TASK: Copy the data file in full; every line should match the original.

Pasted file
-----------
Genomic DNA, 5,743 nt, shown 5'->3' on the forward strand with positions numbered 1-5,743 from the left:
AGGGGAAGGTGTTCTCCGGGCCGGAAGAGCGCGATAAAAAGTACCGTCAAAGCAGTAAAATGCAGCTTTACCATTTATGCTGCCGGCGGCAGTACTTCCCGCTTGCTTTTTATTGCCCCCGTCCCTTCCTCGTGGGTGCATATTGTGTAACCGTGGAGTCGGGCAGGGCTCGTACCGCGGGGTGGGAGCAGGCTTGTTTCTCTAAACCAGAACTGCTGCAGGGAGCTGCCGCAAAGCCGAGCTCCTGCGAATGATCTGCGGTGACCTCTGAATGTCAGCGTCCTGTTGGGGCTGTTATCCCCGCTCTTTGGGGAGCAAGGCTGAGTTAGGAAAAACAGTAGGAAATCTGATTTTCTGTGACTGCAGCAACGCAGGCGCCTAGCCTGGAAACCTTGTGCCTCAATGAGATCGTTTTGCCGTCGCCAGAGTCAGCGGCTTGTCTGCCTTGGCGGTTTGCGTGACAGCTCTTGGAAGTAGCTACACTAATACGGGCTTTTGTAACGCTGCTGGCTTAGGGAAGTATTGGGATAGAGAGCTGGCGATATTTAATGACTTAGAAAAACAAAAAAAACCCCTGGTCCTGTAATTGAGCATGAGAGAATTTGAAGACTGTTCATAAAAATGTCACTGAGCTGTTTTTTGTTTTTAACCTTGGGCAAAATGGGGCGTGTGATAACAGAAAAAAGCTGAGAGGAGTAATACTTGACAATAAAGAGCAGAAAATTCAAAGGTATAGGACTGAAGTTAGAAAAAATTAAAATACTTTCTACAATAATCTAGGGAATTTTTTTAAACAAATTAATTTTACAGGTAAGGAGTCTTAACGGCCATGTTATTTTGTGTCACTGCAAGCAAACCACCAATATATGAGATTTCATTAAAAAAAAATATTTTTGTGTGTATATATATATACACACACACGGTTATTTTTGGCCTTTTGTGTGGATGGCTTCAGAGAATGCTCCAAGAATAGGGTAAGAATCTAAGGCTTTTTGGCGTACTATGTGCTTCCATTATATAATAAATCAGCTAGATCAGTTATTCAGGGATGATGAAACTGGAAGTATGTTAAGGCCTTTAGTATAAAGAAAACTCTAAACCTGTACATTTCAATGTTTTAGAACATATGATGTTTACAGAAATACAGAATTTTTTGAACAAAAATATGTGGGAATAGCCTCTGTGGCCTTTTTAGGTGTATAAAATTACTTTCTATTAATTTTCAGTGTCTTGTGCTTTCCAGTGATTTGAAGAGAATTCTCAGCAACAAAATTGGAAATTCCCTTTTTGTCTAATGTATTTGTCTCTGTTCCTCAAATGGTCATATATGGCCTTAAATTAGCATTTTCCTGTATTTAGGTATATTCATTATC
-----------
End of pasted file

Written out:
Genomic DNA, 5,743 nt, shown 5'->3' on the forward strand with positions numbered 1-5,743 from the left:
AGGGGAAGGTGTTCTCCGGGCCGGAAGAGCGCGATAAAAAGTACCGTCAAAGCAGTAAAATGCAGCTTTACCATTTATGCTGCCGGCGGCAGTACTTCCCGCTTGCTTTTTATTGCCCCCGTCCCTTCCTCGTGGGTGCATATTGTGTAACCGTGGAGTCGGGCAGGGCTCGTACCGCGGGGTGGGAGCAGGCTTGTTTCTCTAAACCAGAACTGCTGCAGGGAGCTGCCGCAAAGCCGAGCTCCTGCGAATGATCTGCGGTGACCTCTGAATGTCAGCGTCCTGTTGGGGCTGTTATCCCCGCTCTTTGGGGAGCAAGGCTGAGTTAGGAAAAACAGTAGGAAATCTGATTTTCTGTGACTGCAGCAACGCAGGCGCCTAGCCTGGAAACCTTGTGCCTCAATGAGATCGTTTTGCCGTCGCCAGAGTCAGCGGCTTGTCTGCCTTGGCGGTTTGCGTGACAGCTCTTGGAAGTAGCTACACTAATACGGGCTTTTGTAACGCTGCTGGCTTAGGGAAGTATTGGGATAGAGAGCTGGCGATATTTAATGACTTAGAAAAACAAAAAAAACCCCTGGTCCTGTAATTGAGCATGAGAGAATTTGAAGACTGTTCATAAAAATGTCACTGAGCTGTTTTTTGTTTTTAACCTTGGGCAAAATGGGGCGTGTGATAACAGAAAAAAGCTGAGAGGAGTAATACTTGACAATAAAGAGCAGAAAATTCAAAGGTATAGGACTGAAGTTAGAAAAAATTAAAATACTTTCTACAATAATCTAGGGAATTTTTTTAAACAAATTAATTTTACAGGTAAGGAGTCTTAACGGCCATGTTATTTTGTGTCACTGCAAGCAAACCACCAATATATGAGATTTCATTAAAAAAAAATATTTTTGTGTGTATATATATATACACACACACGGTTATTTTTGGCCTTTTGTGTGGATGGCTTCAGAGAATGCTCCAAGAATAGGGTAAGAATCTAAGGCTTTTTGGCGTACTATGTGCTTCCATTATATAATAAATCAGCTAGATCAGTTATTCAGGGATGATGAAACTGGAAGTATGTTAAGGCCTTTAGTATAAAGAAAACTCTAAACCTGTACATTTCAATGTTTTAGAACATATGATGTTTACAGAAATACAGAATTTTTTGAACAAAAATATGTGGGAATAGCCTCTGTGGCCTTTTTAGGTGTATAAAATTACTTTCTATTAATTTTCAGTGTCTTGTGCTTTCCAGTGATTTGAAGAGAATTCTCAGCAACAAAATTGGAAATTCCCTTTTTGTCTAATGTATTTGTCTCTGTTCCTCAAATGGTCATATATGGCCTTAAATTAGCATTTTCCTGTATTTAGGTATATTCATTATC